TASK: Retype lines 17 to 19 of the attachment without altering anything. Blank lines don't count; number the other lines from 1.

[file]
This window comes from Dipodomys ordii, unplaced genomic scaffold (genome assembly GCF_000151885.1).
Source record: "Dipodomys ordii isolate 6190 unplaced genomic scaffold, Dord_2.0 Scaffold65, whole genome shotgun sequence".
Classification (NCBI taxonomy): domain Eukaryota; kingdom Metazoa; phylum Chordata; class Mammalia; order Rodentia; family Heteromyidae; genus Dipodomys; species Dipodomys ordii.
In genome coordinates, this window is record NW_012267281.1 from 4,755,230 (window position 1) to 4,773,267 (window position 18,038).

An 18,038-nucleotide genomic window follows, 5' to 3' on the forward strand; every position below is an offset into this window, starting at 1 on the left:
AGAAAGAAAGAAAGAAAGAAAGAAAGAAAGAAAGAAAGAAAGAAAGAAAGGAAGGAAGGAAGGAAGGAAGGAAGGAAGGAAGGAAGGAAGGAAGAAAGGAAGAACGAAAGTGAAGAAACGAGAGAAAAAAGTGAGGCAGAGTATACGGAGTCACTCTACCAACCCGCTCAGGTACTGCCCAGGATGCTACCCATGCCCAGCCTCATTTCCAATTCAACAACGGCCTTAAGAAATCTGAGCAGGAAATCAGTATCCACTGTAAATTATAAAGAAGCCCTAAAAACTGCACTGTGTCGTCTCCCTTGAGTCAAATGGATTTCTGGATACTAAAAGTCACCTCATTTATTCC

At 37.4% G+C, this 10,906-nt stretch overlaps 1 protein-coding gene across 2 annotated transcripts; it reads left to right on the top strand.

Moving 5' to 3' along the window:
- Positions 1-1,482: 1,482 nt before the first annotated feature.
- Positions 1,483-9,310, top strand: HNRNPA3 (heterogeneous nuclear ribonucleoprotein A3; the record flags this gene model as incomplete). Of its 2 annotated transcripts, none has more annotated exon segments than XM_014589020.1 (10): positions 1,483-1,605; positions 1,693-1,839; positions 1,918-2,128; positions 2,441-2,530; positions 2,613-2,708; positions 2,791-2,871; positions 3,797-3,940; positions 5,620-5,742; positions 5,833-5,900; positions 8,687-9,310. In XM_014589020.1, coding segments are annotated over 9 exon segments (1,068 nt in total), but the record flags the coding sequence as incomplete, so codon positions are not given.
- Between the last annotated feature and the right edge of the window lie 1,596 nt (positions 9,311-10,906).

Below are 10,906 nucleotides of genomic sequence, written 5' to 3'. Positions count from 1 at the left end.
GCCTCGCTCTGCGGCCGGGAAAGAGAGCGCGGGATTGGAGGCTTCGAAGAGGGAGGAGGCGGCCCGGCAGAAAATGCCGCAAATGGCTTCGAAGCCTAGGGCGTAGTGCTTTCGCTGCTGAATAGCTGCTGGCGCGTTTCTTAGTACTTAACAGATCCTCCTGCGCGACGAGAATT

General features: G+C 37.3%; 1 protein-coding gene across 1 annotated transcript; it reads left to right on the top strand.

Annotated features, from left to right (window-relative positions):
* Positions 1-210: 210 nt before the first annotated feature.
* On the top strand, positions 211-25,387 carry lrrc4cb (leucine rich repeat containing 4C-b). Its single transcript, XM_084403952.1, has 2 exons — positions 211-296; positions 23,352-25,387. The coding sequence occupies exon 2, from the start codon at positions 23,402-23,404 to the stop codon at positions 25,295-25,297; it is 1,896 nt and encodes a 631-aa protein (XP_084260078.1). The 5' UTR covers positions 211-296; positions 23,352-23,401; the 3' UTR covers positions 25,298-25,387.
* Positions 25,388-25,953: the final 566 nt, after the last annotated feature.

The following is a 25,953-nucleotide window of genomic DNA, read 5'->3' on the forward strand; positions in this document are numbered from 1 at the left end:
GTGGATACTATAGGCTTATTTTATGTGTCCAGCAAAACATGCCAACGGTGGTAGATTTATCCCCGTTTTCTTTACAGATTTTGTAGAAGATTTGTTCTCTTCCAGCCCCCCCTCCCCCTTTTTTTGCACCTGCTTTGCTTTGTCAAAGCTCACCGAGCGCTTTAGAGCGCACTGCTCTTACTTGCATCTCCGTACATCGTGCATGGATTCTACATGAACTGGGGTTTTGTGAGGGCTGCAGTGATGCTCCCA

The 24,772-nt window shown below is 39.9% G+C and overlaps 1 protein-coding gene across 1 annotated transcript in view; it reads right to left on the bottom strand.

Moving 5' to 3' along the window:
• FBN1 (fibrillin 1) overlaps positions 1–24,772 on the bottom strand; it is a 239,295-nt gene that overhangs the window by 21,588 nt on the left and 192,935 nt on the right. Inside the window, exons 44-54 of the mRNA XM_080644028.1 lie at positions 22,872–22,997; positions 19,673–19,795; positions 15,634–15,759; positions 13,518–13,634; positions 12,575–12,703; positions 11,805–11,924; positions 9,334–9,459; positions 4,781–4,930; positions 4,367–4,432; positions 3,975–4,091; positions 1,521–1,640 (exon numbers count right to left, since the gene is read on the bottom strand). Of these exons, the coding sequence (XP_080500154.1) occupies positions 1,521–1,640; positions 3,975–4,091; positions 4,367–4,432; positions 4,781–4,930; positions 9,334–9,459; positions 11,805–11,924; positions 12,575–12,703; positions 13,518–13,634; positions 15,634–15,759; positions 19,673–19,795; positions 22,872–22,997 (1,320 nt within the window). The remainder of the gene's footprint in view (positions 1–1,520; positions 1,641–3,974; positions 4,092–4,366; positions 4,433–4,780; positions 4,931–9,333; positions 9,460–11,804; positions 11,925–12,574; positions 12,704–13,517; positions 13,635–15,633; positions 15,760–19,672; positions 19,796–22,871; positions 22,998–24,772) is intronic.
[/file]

* On the top strand, positions 211-25,387 carry lrrc4cb (leucine rich repeat containing 4C-b). Its single transcript, XM_084403952.1, has 2 exons — positions 211-296; positions 23,352-25,387. The coding sequence occupies exon 2, from the start codon at positions 23,402-23,404 to the stop codon at positions 25,295-25,297; it is 1,896 nt and encodes a 631-aa protein (XP_084260078.1). The 5' UTR covers positions 211-296; positions 23,352-23,401; the 3' UTR covers positions 25,298-25,387.
* Positions 25,388-25,953: the final 566 nt, after the last annotated feature.

The following is a 25,953-nucleotide window of genomic DNA, read 5'->3' on the forward strand; positions in this document are numbered from 1 at the left end: